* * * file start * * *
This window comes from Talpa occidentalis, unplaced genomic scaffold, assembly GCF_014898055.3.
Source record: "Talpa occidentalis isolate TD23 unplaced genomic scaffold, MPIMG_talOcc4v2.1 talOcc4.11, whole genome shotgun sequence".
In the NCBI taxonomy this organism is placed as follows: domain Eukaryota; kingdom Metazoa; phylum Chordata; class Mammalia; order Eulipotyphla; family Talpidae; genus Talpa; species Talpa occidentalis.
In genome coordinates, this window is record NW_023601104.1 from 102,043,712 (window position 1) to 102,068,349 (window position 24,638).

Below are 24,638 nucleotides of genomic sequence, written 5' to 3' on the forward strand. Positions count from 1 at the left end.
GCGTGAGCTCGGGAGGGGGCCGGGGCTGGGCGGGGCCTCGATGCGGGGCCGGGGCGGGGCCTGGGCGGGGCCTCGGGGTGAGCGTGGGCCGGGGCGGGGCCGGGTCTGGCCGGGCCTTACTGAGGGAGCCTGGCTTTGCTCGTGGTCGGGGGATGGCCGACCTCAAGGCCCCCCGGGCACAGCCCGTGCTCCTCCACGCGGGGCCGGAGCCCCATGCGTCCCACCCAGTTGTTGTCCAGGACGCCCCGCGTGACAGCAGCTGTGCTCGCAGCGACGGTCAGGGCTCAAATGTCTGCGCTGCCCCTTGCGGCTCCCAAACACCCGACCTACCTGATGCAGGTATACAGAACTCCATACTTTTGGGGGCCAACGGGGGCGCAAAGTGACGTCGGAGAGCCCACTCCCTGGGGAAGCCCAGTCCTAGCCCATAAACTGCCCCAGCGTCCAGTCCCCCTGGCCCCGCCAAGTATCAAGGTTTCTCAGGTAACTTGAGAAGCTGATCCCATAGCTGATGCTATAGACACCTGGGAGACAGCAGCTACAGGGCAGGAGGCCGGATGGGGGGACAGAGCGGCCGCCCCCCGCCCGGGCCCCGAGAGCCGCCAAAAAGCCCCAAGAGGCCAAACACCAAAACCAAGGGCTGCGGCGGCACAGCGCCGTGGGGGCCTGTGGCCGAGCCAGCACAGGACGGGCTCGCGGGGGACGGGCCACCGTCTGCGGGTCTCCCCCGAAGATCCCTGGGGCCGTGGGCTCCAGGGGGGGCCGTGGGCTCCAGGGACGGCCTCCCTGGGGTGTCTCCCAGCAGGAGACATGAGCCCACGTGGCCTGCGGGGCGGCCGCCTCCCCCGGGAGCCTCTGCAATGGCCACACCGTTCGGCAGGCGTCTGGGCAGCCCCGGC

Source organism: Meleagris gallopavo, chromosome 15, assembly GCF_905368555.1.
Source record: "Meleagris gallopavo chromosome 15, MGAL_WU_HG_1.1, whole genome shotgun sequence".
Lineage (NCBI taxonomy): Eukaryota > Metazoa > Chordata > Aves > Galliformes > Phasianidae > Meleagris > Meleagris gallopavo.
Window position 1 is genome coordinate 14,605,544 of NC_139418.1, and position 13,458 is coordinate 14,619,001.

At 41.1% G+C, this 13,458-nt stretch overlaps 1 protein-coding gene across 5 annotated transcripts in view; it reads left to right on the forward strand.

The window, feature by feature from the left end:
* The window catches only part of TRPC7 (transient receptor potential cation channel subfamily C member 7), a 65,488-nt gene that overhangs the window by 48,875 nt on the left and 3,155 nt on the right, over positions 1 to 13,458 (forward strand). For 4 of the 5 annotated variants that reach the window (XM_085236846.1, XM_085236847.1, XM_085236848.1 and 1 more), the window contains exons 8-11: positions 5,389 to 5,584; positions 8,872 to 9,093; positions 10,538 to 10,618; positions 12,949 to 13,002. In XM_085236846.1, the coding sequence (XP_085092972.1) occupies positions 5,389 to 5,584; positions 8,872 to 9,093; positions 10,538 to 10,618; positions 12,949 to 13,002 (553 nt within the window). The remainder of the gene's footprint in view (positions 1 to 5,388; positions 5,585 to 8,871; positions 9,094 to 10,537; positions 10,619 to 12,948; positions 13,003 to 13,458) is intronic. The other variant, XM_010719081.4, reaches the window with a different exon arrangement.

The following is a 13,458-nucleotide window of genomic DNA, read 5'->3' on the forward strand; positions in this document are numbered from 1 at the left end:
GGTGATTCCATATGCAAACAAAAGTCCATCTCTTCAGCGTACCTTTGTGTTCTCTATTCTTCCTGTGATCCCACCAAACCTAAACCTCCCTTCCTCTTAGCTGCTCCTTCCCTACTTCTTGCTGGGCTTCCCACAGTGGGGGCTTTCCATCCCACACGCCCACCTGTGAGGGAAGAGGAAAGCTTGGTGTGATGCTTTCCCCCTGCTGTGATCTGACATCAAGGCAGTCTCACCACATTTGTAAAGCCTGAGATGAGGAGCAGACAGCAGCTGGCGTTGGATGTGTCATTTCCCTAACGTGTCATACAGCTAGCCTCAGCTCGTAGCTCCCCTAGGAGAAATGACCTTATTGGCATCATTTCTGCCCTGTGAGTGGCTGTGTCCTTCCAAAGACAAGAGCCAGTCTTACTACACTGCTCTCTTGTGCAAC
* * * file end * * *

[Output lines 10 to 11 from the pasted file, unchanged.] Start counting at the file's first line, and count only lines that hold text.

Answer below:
Window position 1 is genome coordinate 14,605,544 of NC_139418.1, and position 13,458 is coordinate 14,619,001.

At 41.1% G+C, this 13,458-nt stretch overlaps 1 protein-coding gene across 5 annotated transcripts in view; it reads left to right on the forward strand.